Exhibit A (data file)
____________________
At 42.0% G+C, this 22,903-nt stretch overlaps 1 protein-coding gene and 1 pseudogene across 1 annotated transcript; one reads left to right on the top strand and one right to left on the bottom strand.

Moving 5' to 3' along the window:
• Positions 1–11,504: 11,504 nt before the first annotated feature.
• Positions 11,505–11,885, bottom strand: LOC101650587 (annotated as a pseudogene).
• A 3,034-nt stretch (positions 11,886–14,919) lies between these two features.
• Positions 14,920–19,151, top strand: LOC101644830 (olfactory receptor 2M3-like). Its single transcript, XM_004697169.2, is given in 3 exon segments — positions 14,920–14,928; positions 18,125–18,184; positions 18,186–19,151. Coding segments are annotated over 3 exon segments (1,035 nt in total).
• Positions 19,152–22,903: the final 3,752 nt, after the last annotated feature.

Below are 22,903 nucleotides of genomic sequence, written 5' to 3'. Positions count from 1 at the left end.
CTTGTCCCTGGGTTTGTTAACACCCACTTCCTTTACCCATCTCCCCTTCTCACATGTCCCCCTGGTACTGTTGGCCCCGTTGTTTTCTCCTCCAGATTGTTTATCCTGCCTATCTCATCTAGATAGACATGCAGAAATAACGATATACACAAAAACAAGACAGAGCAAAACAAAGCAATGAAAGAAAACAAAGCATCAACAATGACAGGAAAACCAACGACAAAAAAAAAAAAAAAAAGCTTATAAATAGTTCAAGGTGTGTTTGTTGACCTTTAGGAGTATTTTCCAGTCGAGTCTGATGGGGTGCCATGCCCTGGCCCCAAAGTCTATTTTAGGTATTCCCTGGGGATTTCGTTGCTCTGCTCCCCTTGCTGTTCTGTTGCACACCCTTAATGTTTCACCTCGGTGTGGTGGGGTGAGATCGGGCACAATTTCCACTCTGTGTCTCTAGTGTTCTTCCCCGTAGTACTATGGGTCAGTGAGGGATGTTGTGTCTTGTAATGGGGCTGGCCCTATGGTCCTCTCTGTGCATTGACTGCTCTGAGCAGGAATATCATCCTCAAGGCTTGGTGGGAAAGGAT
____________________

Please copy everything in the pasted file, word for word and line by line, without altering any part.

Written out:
At 42.0% G+C, this 22,903-nt stretch overlaps 1 protein-coding gene and 1 pseudogene across 1 annotated transcript; one reads left to right on the top strand and one right to left on the bottom strand.

Moving 5' to 3' along the window:
• Positions 1–11,504: 11,504 nt before the first annotated feature.
• Positions 11,505–11,885, bottom strand: LOC101650587 (annotated as a pseudogene).
• A 3,034-nt stretch (positions 11,886–14,919) lies between these two features.
• Positions 14,920–19,151, top strand: LOC101644830 (olfactory receptor 2M3-like). Its single transcript, XM_004697169.2, is given in 3 exon segments — positions 14,920–14,928; positions 18,125–18,184; positions 18,186–19,151. Coding segments are annotated over 3 exon segments (1,035 nt in total).
• Positions 19,152–22,903: the final 3,752 nt, after the last annotated feature.

Below are 22,903 nucleotides of genomic sequence, written 5' to 3'. Positions count from 1 at the left end.
CTTGTCCCTGGGTTTGTTAACACCCACTTCCTTTACCCATCTCCCCTTCTCACATGTCCCCCTGGTACTGTTGGCCCCGTTGTTTTCTCCTCCAGATTGTTTATCCTGCCTATCTCATCTAGATAGACATGCAGAAATAACGATATACACAAAAACAAGACAGAGCAAAACAAAGCAATGAAAGAAAACAAAGCATCAACAATGACAGGAAAACCAACGACAAAAAAAAAAAAAAAAAGCTTATAAATAGTTCAAGGTGTGTTTGTTGACCTTTAGGAGTATTTTCCAGTCGAGTCTGATGGGGTGCCATGCCCTGGCCCCAAAGTCTATTTTAGGTATTCCCTGGGGATTTCGTTGCTCTGCTCCCCTTGCTGTTCTGTTGCACACCCTTAATGTTTCACCTCGGTGTGGTGGGGTGAGATCGGGCACAATTTCCACTCTGTGTCTCTAGTGTTCTTCCCCGTAGTACTATGGGTCAGTGAGGGATGTTGTGTCTTGTAATGGGGCTGGCCCTATGGTCCTCTCTGTGCATTGACTGCTCTGAGCAGGAATATCATCCTCAAGGCTTGGTGGGAAAGGAT